Can you try giving an explanation anyway?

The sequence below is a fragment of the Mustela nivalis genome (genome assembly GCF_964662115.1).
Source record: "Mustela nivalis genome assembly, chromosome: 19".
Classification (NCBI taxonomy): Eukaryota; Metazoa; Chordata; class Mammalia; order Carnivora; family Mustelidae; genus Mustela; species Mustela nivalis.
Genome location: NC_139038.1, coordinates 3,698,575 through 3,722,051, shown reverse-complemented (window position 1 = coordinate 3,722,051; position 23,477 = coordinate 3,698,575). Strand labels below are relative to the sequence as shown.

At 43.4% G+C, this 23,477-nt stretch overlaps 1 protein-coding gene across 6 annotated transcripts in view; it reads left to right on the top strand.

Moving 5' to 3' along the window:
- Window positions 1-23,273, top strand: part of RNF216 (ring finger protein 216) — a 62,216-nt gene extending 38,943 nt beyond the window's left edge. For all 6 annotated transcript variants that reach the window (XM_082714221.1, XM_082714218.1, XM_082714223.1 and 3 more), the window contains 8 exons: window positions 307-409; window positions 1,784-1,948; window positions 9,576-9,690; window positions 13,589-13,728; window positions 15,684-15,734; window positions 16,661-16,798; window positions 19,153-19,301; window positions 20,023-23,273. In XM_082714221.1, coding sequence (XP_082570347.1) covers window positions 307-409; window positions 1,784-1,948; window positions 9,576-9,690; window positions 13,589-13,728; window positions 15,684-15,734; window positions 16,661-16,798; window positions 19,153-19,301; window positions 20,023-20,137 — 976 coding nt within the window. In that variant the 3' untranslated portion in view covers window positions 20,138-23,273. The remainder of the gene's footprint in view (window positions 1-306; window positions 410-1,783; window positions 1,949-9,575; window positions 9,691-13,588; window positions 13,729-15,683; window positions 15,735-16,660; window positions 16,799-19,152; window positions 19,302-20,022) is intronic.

Imagine that I have two dice. I put each one in a separate box. You get one box, and I keep the other. Now, when I shake my box and open it, I see that the die shows a one, for example. The probability of this happening is one sixth. The probability that your die also shows one, or any other number, is also one sixth. But if the dice are entangled, things are different. When something happens to one die, it affects the other. If my die, which is entangled with yours, shows the number one, I can be certain that your die will also show a one. This fundamental property of quantum physics paves the road to very concrete applications: for example, quantum teleportation. Anton Zeilinger received the Nobel Prize in 2022 for this and other applications of quantum mechanics. Quantum teleportation uses entanglement to transmit information from one place to another. If you now increase the number of quantum systems, the entanglement properties become increasingly complex.